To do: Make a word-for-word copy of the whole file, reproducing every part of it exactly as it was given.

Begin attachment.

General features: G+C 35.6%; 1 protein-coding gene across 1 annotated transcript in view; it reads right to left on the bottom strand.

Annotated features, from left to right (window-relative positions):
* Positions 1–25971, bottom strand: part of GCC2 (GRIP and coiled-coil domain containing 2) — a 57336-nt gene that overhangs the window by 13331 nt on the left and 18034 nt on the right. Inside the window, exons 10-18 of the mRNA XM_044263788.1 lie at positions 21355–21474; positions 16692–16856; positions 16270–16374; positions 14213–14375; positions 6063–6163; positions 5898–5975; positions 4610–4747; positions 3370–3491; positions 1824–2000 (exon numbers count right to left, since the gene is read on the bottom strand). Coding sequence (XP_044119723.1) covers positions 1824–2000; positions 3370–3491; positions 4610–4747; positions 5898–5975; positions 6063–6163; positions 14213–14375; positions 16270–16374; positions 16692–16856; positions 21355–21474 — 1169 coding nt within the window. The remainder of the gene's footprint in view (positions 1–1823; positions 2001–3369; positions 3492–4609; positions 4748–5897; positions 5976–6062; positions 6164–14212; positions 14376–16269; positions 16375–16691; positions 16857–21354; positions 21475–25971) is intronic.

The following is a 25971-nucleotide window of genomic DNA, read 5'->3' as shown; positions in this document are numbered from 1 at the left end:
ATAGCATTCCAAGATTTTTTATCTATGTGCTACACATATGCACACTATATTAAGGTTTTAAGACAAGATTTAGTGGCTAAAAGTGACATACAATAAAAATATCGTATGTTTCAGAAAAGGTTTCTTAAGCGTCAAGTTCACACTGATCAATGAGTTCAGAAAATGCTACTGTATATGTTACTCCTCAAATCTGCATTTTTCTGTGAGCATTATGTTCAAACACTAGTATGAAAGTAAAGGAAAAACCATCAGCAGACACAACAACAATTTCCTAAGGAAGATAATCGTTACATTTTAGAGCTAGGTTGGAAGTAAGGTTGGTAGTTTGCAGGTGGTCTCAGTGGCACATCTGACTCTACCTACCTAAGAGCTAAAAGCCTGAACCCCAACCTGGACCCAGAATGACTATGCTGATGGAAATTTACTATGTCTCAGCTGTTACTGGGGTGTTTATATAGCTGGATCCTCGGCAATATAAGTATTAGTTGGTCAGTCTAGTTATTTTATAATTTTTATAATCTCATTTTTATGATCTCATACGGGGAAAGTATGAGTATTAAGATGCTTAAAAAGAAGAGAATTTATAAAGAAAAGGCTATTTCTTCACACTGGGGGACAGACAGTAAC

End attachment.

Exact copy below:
General features: G+C 35.6%; 1 protein-coding gene across 1 annotated transcript in view; it reads right to left on the bottom strand.

Annotated features, from left to right (window-relative positions):
* Positions 1–25971, bottom strand: part of GCC2 (GRIP and coiled-coil domain containing 2) — a 57336-nt gene that overhangs the window by 13331 nt on the left and 18034 nt on the right. Inside the window, exons 10-18 of the mRNA XM_044263788.1 lie at positions 21355–21474; positions 16692–16856; positions 16270–16374; positions 14213–14375; positions 6063–6163; positions 5898–5975; positions 4610–4747; positions 3370–3491; positions 1824–2000 (exon numbers count right to left, since the gene is read on the bottom strand). Coding sequence (XP_044119723.1) covers positions 1824–2000; positions 3370–3491; positions 4610–4747; positions 5898–5975; positions 6063–6163; positions 14213–14375; positions 16270–16374; positions 16692–16856; positions 21355–21474 — 1169 coding nt within the window. The remainder of the gene's footprint in view (positions 1–1823; positions 2001–3369; positions 3492–4609; positions 4748–5897; positions 5976–6062; positions 6164–14212; positions 14376–16269; positions 16375–16691; positions 16857–21354; positions 21475–25971) is intronic.

The following is a 25971-nucleotide window of genomic DNA, read 5'->3' as shown; positions in this document are numbered from 1 at the left end:
ATAGCATTCCAAGATTTTTTATCTATGTGCTACACATATGCACACTATATTAAGGTTTTAAGACAAGATTTAGTGGCTAAAAGTGACATACAATAAAAATATCGTATGTTTCAGAAAAGGTTTCTTAAGCGTCAAGTTCACACTGATCAATGAGTTCAGAAAATGCTACTGTATATGTTACTCCTCAAATCTGCATTTTTCTGTGAGCATTATGTTCAAACACTAGTATGAAAGTAAAGGAAAAACCATCAGCAGACACAACAACAATTTCCTAAGGAAGATAATCGTTACATTTTAGAGCTAGGTTGGAAGTAAGGTTGGTAGTTTGCAGGTGGTCTCAGTGGCACATCTGACTCTACCTACCTAAGAGCTAAAAGCCTGAACCCCAACCTGGACCCAGAATGACTATGCTGATGGAAATTTACTATGTCTCAGCTGTTACTGGGGTGTTTATATAGCTGGATCCTCGGCAATATAAGTATTAGTTGGTCAGTCTAGTTATTTTATAATTTTTATAATCTCATTTTTATGATCTCATACGGGGAAAGTATGAGTATTAAGATGCTTAAAAAGAAGAGAATTTATAAAGAAAAGGCTATTTCTTCACACTGGGGGACAGACAGTAAC